The Legislature is close to repealing an annual tax break worth tens of millions of dollars that was inadvertently given to auto insurers four years ago, a move agreed to as part of a state budget deal.
The Republican-led House late Thursday gave initial approval to two bills to ensure the industry is no longer eligible for the tax credit, effective this tax year.
“This is the biggest and worst example of corporate welfare I have ever seen,” said House Appropriations Committee Chairman Al Pscholka, R-Stevensville. The companies got the tax credit, “and the citizens of Michigan got diddly in return,” he said.
Industry leaders have conceded that the credit was awarded by mistake, but they warn premiums will go up.
“This legislation results in a $40 per car increase in auto insurance premiums, which are already some of the highest prices in the nation, with no real effort to reform a system with skyrocketing costs,” said Mark Fisk, spokesman for the Michigan Insurance Coalition.
Michigan has what is called an assigned claims plan to cover medical care for people injured in accidents who do not have auto insurance. It initially largely covered pedestrians and bicyclists. But the benefits increasingly also help passengers injured while riding in uninsured vehicles.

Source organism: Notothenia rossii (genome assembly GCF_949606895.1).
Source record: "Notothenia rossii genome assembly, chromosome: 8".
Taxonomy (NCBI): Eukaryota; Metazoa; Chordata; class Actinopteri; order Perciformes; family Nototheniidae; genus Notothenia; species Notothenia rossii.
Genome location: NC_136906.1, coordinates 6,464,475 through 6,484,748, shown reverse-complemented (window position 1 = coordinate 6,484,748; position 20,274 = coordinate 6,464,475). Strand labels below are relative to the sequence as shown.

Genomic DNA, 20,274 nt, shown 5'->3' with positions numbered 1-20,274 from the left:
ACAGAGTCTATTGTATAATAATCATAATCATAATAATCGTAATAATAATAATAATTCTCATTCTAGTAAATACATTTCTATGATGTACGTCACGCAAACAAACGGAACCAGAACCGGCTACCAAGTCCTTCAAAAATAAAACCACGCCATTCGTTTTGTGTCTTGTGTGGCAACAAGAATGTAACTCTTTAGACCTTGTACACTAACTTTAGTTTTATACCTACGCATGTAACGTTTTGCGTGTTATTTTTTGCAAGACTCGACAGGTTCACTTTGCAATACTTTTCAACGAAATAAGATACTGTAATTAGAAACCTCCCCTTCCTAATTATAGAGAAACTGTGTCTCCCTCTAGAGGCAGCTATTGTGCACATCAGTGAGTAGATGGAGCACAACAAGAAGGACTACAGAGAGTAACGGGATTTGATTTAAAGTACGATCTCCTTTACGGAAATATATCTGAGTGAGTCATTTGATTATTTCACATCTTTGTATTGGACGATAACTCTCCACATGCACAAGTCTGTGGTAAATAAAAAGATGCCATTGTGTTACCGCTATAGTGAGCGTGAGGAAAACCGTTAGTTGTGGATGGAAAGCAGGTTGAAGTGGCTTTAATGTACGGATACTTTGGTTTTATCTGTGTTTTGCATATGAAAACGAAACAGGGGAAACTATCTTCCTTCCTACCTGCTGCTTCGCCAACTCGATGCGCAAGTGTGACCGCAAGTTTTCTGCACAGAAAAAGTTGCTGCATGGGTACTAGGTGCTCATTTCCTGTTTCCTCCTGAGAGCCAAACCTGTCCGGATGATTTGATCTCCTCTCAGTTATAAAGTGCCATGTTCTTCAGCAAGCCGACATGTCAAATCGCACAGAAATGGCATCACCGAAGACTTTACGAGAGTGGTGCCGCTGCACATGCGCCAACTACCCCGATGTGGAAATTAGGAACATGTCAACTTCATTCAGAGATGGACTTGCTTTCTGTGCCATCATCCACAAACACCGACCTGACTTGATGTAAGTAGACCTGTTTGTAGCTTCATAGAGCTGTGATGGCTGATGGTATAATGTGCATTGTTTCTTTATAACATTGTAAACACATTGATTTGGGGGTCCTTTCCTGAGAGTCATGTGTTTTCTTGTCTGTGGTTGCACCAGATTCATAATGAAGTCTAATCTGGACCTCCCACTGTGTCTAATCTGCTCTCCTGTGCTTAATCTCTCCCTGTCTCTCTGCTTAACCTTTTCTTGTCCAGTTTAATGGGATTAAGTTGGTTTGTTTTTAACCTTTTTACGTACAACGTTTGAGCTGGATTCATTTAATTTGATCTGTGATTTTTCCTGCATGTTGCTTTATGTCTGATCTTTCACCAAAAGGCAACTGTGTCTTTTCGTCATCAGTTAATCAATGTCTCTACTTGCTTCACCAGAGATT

The secretary of state managed the program from the 1970s until 2012, when a law transferred the plan to the Michigan Automobile Insurance Placement Facility, which sells insurance to people unable to buy it from insurance companies. The move was intended to gain efficiencies and get a better handle on claims – the cost of which are borne by insurers and passed along to motorists.
But the switch meant insurers, who receive a tax credit against payments to the group, were credited for a quarter of $239 million in assigned claims paid out in 2015, about $60 million. The break is now estimated to be worth $80 million a year, according to the House Fiscal Agency.
Republican Gov. Rick Snyder proposed ending the credit in his budget proposal for the fiscal year that will start in October, and legislative leaders agreed. The legislation, which was approved 78-30 and 79-29, is expected to be taken up by the GOP-controlled Senate before lawmakers begin their summer break in two weeks.
Rep. Jim Townsend, D-Royal Oak, said he was hopeful that Republicans “are listening to our message of tax fairness” and may address other business tax breaks.
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